It's Lewd, Crude and Socially Unacceptable
Genre: Fantasy Drama (Italy)
Starring: Martin Potter, Hiram Keller
Directed By: Federico Fellini (8½ • Amarcord)
Overview: In ancient Rome, during the reign of Nero, we follow the adventures of Encolpio as he travels the realm, including a quest for his stolen young lover, getting captured by pirates, kidnapping a Demi-God and engaging in combat with the Minotaur.
Love 'em or hate 'em, hearing the name of a director might conjure up images of their greater achievements, their specialties. Though all these men have had versatile careers, Kurosawa is to Samurai films what Scorsese is to Gangster movies. Cronenberg is best known for his surreal Horror, Hitchcock for his suspense. Ask me what I think of when I hear Federico Fellini, I'll tell you his 'thing' is epic grandeur, the skill of making a room filled with a hundred people into a living portrait. I've seen no one else make a film with human murals as great as The Last Supper in the way Fellini has. Yes, he's that good.
Satyricon, gorgeous as it, is an intentional mess of plot. Based on the remaining fragments of the original nigh-novel written by Gaius Petronius in the First Century A.D., Fellini kept his take on the adventure of the beautiful blonde Encolpio equally fragmented. Much of the story doesn't have a common theme aside from the main character, the days of Caesar and plenty of lust. This is more the story of a man's adventures told in a series of vignettes rather than a great-goal-oriented quest in the way Odysseus or Hercules engaged in. We begin with Encolpio's beautiful rant about his state in the world, his stolen lover Gitone and Ascilto, the man whore that stole him. Encolpio furiously hunts after his boy to learn that he was sold to a theatre troupe. Upon arrival, he interrupts the vulgar play to demand his boy back. After a few tense moments, Encolpio and Gitone are reunited and heading home through a montage of flesh and debauchery, to engage in their own flesh and debauchery. Gitone is a fickle one however, because once Ascilto returns, Gitone leaves with him. Encolpio's adventures begin there and go to the nigh-fantastical, which was my biggest issue with the film.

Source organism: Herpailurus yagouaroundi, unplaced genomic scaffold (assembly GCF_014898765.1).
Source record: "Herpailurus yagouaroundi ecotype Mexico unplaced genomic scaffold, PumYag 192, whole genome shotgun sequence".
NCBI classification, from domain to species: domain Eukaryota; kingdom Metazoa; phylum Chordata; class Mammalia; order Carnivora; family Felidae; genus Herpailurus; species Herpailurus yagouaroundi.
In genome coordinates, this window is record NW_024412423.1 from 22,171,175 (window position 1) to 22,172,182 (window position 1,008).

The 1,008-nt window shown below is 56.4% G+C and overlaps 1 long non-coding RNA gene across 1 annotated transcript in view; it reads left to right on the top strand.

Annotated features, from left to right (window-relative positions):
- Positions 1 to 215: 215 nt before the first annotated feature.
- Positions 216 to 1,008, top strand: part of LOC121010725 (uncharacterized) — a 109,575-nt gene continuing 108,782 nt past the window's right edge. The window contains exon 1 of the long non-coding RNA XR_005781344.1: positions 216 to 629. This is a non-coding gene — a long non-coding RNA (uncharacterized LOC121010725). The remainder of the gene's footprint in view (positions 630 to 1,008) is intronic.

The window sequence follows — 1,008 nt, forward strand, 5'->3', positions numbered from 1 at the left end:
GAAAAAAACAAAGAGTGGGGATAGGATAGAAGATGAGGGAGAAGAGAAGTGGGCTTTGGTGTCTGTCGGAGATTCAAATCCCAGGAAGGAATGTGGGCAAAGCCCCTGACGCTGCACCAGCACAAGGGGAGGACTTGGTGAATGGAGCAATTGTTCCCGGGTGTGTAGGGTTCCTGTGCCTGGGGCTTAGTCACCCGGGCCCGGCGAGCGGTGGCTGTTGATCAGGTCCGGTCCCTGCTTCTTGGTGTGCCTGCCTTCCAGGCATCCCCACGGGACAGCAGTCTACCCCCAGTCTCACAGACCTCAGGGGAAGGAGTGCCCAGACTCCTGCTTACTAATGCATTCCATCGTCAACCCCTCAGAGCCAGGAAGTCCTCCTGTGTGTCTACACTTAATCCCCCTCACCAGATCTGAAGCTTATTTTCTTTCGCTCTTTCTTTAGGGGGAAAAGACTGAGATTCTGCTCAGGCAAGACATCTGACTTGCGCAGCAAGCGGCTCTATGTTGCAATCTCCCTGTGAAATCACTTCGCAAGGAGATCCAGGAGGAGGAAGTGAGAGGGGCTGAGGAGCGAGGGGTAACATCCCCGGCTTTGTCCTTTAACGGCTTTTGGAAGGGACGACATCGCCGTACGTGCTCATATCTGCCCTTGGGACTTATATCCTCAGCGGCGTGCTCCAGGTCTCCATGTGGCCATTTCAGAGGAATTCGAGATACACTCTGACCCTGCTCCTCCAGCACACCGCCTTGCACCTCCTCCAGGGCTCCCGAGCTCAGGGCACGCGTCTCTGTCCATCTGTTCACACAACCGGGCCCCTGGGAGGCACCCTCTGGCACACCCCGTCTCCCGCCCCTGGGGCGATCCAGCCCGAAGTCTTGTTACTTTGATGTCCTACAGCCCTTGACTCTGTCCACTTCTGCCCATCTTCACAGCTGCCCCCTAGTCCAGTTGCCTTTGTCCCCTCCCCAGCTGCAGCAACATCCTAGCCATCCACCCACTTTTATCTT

My overview, written above, makes this story seem rather mythological what with Demi-Gods and Minotaurs, but this tale is far more rooted in the real world than in stories like Clash Of the Titans
or Jason And The Argonauts. The Demi-God is as mortal as anyone, and the Minotaur is without a doubt merely a man in a mask. For as beautiful, original and artistic as Satyricon is, it really was more drama than fantasy, with legend replaced by elaborate costumes. I would go so far as to say that the bar set by the look of Satyricon from the first scene through to the end made me almost feel as though I was denied the potential of something far more mythic. But that's my issue... well not entirely, since I would never recommend this to the average moviegoer - it's just too disjointed with too thin a plot.
Looks promising but Satyricon is more gay sex than gore.
Performance: 7 Cinematography: 9 Script: 8 Plot: 8 Mood: 7
Overall Rating: 78% (Feel The Fellini)
Previous to this viewing, I've only seen bits and pieces of Fellini's works, and the only feature I'd seen was Roma. Though Satyricon was not exactly my bag, this director's skill at storytelling is undeniable. I'm looking forward to the education that the other 6 Fellini films in the 1001 tome are going to provide me.